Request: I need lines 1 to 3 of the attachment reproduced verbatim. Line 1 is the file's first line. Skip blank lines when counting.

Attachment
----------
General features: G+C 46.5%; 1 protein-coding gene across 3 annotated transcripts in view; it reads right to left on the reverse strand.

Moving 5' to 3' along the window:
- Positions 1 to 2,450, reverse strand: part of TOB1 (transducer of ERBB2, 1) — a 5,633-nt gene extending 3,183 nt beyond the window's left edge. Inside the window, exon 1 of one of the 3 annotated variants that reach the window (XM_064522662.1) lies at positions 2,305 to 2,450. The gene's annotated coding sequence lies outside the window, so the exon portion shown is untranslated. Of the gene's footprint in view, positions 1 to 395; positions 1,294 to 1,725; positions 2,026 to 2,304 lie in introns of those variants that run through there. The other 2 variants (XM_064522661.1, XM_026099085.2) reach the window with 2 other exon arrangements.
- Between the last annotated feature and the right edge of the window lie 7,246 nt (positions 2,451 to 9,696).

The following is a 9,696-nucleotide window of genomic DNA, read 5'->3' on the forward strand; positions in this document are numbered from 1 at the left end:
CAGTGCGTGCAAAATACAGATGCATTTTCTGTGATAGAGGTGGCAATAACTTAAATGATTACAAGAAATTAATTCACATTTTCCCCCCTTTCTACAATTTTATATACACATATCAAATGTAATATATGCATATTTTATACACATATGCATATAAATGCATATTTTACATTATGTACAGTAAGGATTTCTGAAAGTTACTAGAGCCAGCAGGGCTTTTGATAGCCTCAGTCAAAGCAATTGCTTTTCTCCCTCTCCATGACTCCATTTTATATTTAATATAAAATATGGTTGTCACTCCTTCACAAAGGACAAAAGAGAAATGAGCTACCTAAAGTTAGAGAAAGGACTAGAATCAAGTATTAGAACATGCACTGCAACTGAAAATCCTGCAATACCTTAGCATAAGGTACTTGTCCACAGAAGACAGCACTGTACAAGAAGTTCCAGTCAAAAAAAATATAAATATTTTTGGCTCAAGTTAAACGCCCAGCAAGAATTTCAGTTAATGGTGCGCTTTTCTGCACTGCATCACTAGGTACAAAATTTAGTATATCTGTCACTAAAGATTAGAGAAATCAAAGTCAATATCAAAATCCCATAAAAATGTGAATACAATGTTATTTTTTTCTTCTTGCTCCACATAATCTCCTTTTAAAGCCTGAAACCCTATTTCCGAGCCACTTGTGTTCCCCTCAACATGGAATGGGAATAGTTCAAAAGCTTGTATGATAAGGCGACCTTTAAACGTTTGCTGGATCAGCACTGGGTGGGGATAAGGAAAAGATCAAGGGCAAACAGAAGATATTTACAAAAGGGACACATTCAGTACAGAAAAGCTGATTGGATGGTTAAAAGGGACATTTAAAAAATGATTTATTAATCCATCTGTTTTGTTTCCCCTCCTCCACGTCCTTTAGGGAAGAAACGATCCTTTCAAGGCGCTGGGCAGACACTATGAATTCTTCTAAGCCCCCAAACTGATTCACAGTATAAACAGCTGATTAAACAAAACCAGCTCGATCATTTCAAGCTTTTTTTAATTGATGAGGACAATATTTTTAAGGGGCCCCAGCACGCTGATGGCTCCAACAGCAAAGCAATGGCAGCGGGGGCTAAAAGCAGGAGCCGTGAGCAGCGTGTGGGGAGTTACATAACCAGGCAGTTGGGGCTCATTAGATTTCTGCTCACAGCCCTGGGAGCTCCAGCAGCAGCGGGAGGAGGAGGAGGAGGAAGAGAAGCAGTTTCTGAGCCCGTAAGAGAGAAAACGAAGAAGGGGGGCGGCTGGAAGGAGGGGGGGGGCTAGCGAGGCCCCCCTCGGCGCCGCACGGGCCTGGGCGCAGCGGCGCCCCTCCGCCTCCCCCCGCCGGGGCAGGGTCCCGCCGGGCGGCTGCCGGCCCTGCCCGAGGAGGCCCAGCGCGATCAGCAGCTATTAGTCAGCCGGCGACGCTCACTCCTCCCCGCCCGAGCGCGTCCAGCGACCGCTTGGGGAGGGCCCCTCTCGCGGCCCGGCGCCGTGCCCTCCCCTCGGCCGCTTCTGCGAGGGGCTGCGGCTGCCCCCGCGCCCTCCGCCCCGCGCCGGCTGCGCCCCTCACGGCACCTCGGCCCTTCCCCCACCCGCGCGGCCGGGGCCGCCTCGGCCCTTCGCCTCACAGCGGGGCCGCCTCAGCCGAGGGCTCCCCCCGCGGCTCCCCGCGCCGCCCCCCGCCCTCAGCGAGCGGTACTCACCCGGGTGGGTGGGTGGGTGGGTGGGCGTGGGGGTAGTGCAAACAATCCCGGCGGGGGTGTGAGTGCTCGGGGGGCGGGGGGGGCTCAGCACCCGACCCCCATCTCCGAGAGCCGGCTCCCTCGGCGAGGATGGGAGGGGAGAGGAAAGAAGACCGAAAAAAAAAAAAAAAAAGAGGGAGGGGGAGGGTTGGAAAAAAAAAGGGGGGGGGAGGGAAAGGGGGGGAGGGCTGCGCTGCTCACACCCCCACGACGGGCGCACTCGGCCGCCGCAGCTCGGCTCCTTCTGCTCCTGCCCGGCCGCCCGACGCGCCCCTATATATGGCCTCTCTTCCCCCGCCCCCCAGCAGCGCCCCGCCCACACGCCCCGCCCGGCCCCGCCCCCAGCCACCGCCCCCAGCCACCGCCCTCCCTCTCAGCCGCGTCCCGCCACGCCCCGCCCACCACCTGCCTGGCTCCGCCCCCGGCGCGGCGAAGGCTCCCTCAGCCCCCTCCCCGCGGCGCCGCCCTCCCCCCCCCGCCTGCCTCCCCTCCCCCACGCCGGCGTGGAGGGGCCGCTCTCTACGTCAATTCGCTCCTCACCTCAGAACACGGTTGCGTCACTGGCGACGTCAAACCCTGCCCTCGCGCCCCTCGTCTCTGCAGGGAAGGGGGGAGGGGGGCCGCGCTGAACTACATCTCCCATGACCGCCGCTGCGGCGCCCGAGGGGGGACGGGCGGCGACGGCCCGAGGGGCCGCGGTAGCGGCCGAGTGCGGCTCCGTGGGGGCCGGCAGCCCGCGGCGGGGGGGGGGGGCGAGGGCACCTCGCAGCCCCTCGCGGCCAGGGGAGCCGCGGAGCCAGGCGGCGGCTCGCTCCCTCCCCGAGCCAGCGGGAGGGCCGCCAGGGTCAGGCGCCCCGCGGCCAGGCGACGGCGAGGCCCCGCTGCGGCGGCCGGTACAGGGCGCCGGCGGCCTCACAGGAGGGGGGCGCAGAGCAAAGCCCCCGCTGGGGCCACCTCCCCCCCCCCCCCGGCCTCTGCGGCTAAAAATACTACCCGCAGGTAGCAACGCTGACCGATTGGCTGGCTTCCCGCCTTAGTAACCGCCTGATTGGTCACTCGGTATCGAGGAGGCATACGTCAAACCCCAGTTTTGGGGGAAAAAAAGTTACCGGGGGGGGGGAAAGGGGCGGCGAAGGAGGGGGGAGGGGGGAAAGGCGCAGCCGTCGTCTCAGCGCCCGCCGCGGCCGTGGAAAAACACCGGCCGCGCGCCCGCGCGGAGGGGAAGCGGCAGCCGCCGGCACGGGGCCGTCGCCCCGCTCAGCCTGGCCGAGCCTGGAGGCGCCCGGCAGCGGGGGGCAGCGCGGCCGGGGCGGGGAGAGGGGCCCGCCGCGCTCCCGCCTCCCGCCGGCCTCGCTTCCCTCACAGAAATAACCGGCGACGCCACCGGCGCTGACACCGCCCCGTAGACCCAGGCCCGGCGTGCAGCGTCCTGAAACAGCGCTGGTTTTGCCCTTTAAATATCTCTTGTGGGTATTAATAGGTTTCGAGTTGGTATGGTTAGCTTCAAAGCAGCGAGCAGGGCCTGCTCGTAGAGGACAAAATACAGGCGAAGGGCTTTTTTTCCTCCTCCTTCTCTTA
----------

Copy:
General features: G+C 46.5%; 1 protein-coding gene across 3 annotated transcripts in view; it reads right to left on the reverse strand.

Moving 5' to 3' along the window:
- Positions 1 to 2,450, reverse strand: part of TOB1 (transducer of ERBB2, 1) — a 5,633-nt gene extending 3,183 nt beyond the window's left edge. Inside the window, exon 1 of one of the 3 annotated variants that reach the window (XM_064522662.1) lies at positions 2,305 to 2,450. The gene's annotated coding sequence lies outside the window, so the exon portion shown is untranslated. Of the gene's footprint in view, positions 1 to 395; positions 1,294 to 1,725; positions 2,026 to 2,304 lie in introns of those variants that run through there. The other 2 variants (XM_064522661.1, XM_026099085.2) reach the window with 2 other exon arrangements.